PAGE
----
Premier League

How would Antonio Conte’s Chelsea fare against Europe’s best

 • by Frank Smith
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Chelsea have undoubtedly been the Premier League’s best team this season. With 13 fixtures left to play, they possess an eight-point lead at the top of the table having dropped just 15 out of a possible 75 points thus far.

Antonio Conte’s side are on course for the title, though they will have to wait to test their mettle against Europe’s finest. Due to their 10th-place finish in 2015-16, they have been absent from this term’s Champions League.

Here, Football Whispers analyses how Chelsea would fare against five of the top teams on the continent in Atletico Madrid, Barcelona, Bayern Munich, Juventus and Real Madrid.

Bayer Leverkusen v Club Atletico de Madrid - UEFA Champions League Round of 16: First Leg

VS. ATLETICO MADRID

Diego Simeone’s Atletico have been one of the most resolute defensive sides in Europe for several years. Their solidity has been on show once again this season despite a disappointing league campaign, with only Villarreal conceding fewer goals in La Liga than Los Colchoneros’ 19.

Their tight-knit position-based defence and high levels of compactness between the lines make it difficult for even the most precise of passers to break through, while their efficiency on the counter-attack is renowned.

Conte’s side would be able to bypass Atletico’s first press, however penetrating the midfield and defensive line would prove a step too far. Against a deep back line and with space congested, Chelsea’s best chance of scoring would be in attacking transitions, where their quick interchanges could disrupt the Spanish side’s setup.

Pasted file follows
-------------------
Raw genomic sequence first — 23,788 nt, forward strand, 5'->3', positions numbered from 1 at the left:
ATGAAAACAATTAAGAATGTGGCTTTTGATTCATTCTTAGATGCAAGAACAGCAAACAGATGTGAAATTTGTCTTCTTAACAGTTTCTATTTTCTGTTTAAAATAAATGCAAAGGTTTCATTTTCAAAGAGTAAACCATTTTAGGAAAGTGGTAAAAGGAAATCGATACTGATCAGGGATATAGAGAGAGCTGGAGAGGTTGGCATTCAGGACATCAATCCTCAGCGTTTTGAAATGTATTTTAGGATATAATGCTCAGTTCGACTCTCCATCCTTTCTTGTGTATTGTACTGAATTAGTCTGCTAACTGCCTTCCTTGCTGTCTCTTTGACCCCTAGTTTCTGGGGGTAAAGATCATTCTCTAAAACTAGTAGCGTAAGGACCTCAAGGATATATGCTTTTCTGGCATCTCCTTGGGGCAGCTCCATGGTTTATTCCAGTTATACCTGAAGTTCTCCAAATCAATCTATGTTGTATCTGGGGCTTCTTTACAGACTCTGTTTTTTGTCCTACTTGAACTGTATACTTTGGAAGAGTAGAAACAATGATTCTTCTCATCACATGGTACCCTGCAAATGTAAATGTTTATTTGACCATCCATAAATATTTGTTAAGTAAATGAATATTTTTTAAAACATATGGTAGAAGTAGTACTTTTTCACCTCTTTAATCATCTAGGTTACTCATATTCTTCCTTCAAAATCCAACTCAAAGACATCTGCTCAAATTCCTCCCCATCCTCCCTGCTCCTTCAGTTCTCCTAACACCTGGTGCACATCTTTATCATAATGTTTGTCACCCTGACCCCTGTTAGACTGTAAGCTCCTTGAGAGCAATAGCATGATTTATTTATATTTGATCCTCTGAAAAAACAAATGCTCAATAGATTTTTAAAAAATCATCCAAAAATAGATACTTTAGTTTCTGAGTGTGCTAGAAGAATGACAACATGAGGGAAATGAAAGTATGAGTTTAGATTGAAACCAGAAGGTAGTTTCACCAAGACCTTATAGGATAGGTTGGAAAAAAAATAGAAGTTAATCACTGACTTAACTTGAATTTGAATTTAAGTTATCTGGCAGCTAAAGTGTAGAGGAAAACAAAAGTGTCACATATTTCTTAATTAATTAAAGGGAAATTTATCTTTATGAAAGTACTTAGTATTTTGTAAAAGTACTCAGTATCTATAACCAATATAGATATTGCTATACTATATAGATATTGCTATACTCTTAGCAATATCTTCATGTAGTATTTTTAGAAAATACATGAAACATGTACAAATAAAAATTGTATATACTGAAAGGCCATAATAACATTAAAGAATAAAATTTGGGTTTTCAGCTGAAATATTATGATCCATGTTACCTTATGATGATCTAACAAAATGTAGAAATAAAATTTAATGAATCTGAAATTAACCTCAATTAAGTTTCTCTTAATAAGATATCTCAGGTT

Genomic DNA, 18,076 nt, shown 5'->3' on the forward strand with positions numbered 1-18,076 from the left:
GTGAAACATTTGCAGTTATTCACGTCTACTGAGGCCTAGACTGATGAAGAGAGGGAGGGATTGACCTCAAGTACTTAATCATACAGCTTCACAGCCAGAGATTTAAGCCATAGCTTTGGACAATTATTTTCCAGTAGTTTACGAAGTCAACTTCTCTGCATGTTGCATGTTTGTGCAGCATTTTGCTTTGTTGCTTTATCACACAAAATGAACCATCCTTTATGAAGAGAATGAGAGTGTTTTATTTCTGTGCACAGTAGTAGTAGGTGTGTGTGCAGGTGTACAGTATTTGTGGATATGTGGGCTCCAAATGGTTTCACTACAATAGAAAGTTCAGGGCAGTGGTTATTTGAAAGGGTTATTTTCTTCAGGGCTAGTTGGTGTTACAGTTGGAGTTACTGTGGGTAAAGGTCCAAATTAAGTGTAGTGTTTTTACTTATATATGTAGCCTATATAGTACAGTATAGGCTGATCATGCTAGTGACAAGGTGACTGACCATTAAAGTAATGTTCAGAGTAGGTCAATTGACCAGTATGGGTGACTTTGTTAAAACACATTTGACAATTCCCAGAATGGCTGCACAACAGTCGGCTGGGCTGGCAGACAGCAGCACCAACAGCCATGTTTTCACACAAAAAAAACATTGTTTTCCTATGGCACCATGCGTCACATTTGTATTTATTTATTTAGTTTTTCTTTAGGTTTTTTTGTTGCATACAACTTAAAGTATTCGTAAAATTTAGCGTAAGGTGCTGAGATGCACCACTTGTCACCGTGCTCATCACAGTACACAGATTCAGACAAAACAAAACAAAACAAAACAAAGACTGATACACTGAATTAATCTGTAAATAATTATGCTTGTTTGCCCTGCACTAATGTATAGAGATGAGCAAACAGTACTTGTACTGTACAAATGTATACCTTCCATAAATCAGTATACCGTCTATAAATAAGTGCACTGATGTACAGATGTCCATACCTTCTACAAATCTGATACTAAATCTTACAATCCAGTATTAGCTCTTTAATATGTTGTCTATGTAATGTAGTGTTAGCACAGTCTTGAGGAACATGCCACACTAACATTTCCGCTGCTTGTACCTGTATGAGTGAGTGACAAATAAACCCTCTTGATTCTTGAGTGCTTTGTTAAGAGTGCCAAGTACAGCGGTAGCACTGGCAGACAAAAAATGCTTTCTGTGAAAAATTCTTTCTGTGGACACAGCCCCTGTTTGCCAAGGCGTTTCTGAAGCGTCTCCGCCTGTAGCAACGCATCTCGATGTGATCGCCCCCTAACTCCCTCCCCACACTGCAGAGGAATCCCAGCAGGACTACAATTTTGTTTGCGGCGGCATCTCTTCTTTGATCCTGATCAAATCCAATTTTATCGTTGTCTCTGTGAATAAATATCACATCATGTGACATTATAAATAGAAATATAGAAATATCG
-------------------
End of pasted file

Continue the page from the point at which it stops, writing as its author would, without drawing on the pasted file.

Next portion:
Considering Chelsea’s 5-4-1 defensive structure and the fact that, in Europe’s top five leagues, only Bayern Munich, Villarreal, Juventus and Paris Saint-Germain have conceded fewer per game, the likelihood in this match would be a draw.

Verdict – Draw

FC Barcelona v CD Leganes - La Liga

VS. BARCELONA

Barcelona have looked out of sorts at times this season, and their recent 4-0 defeat to Paris Saint-Germain in the Champions League second round was one of the Catalan giants’ worst performances in recent decades. However, form is temporary, and they remain one of the most potent sides in the world.

Taking into account the top five European leagues, only Monaco have scored more goals per game than Barcelona’s 2.74. This is due primarily to a skilful, explosive and clinical front three of Lionel Messi, Luis Suarez and Neymar that, on their day, is simply unplayable.

Under Luis Enrique, Barcelona have taken a more transition-based approach, placing greater emphasis on counter-attacks and getting the ball to the aforementioned attacking trident as quickly as possible following turnovers in possession. In order to combat this and prevent one-on-one situations with Cesar Azpilicueta, David Luiz and Gary Cahill that would leave them exposed, Chelsea would have to take up a defensive stance in this game.

However, while occasionally threatening on the counter-attack – particularly with Eden Hazard and Marcos Alonso up against Sergi Roberto – Conte’s back three would gradually be dragged out of position and overwhelmed by the sheer pace and skill in Barcelona’s attack.

Verdict – Barcelona win

Hertha BSC v Bayern Muenchen - Bundesliga

VS. BAYERN MUNICH

Unsurprisingly, Bayern Munich have become a more pragmatic and predictable force since Pep Guardiola left for Manchester City. His replacement in the dugout, Carlo Ancelotti, is seen more as a master man-manager than a visionary tactician, with a propensity for getting the best out of multiple stars within a team.